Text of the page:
Advertising
  • Film
  • Drama
Sergeant York (1941)
Sergeant York (1941)

A beautifully complex film about why we fight, Howard Hawks’s WWI heart-stirrer comes from the diary of Alvin York, a poor Tennessean and religious pacifist who nonetheless took up a rifle and became an ace marksman. The real-life York refused to let his life story be turned into a movie unless Gary Cooper agreed to play him; call it an uncanny bit of chutzpah. The actor was never more sensitive to the stuff of heroism than he is here.

  • Film
  • Drama

It depicts one of the darkest scandals in American political history, but there are few more fundamental American principles than freedom of the press, and no film pays better tribute to the fourth estate than Alan J Pakula’s no-nonsense journalism procedural. Sure, watching two dogged reporters (Robert Redford and Dustin Hoffman) take down a criminal President through the power of the printed word doesn’t sound like a pulse-pounding thrillride, but damn it if it doesn’t make your heart race all the same. 

Advertising
  • Film
  • Comedy

Baseball is America’s pastime, but the best movie about the country’s foundational sport doesn’t involve Babe Ruth, Mickey Mantle or Major League Baseball at all. Instead, this Penny Marshall-directed classic takes inspiration from the 1943 Rockford Peaches of the All-American Girls Professional League – a real team of all-women sluggers that briefly became a sensation during World War II. It’s more than a bit sentimental, but its well-studied nostalgia feels like slipping into a bath full of warm apple pie.

  • Film
Lincoln (2012)
Lincoln (2012)

He wasn’t a Founding Father, but the GOAT president doesn’t need any singing or rapping to convince folks to sit down and watch a two and a half hour movie about him - especially when he’s played by the GOAT actor (Daniel Day-Lewis), with the GOAT director at the helm (Steven Spielberg) and a screenplay from maybe the GOAT modern playwright (Tony Kushner).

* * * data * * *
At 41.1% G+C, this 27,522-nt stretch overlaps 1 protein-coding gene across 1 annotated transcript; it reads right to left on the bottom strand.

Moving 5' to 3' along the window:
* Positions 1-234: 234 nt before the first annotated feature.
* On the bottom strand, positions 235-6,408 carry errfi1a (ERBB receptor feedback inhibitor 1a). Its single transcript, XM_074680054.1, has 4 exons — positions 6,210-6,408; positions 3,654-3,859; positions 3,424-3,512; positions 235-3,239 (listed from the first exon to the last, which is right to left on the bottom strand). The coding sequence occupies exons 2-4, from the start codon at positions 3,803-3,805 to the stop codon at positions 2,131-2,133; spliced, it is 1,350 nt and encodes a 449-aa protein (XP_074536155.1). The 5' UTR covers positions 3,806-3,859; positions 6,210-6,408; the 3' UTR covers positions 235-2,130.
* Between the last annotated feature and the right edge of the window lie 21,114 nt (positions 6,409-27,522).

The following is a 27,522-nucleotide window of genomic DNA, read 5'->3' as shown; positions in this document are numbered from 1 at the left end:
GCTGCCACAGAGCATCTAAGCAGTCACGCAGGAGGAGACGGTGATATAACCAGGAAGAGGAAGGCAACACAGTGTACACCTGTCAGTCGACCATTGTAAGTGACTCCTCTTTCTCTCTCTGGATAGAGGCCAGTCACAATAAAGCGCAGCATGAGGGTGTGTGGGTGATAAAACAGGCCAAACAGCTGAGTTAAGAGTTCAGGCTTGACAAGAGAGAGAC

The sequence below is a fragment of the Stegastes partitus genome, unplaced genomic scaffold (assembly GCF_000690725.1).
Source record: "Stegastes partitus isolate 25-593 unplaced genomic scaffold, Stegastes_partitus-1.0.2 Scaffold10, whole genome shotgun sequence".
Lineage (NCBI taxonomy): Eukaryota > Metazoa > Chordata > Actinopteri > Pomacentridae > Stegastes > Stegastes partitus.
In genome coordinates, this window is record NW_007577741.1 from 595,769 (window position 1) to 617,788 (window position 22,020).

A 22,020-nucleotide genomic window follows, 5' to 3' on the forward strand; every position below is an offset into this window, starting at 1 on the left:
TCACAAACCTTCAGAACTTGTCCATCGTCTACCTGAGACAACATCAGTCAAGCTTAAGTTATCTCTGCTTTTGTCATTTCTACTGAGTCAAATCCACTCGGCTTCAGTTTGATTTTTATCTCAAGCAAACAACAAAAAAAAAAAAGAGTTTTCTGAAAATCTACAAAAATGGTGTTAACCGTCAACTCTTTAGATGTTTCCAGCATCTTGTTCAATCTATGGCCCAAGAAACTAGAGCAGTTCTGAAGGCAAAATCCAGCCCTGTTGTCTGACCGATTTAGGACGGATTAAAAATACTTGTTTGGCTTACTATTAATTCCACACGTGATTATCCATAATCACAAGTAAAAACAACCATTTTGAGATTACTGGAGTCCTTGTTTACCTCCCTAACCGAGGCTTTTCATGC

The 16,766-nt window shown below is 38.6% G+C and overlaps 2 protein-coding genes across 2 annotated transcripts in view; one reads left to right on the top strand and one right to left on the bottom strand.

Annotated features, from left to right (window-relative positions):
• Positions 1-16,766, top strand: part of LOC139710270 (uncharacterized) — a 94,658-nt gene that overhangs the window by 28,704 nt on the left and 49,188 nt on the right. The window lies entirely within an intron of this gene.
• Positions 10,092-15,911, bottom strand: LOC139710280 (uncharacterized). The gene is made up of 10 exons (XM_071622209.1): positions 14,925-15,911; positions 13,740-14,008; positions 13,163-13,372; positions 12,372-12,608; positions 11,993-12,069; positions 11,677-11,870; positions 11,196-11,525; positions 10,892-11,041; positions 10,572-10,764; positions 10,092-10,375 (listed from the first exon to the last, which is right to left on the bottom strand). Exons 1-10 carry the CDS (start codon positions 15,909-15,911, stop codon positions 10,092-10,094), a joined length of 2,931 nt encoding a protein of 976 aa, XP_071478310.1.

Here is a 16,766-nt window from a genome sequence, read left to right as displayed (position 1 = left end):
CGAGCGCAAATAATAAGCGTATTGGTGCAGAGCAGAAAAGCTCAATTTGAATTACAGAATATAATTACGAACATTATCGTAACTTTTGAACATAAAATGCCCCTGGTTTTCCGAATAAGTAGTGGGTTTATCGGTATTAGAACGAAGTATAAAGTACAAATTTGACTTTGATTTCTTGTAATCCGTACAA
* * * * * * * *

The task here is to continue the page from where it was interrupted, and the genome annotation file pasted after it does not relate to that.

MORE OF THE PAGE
Advertising
  • Film
  • Comedy

Sort of like how Stranger Things has successfully made zoomers nostalgic for the ‘80s, this cult favorite comedy about a group of baseball-obsessed preteens in the 1960s made ‘90s kids pine for an era they never actually experienced. The scene where the gang play a night game on July 4, illuminated by neighborhood fireworks, is some of the purest Americana ever caught on film.  

  • Film
  • Drama
The Best Years of Our Lives (1946)
The Best Years of Our Lives (1946)

Some films, like Saving Private Ryan, salute our troops’ sacrifice in WWII; this classic reminds us of exactly what they were fighting for. William Wyler’s Oscar-winning drama deals with psychic wounds and physical trauma, but it gives equal emphasis to what these veterans came home to: family, community, the everyday Midwestern life that others died to defend. That the movie favors domesticity and healing over battlefield victories only makes this look at the postwar American Dream that much more stirring.

Advertising
  • Film
  • Animation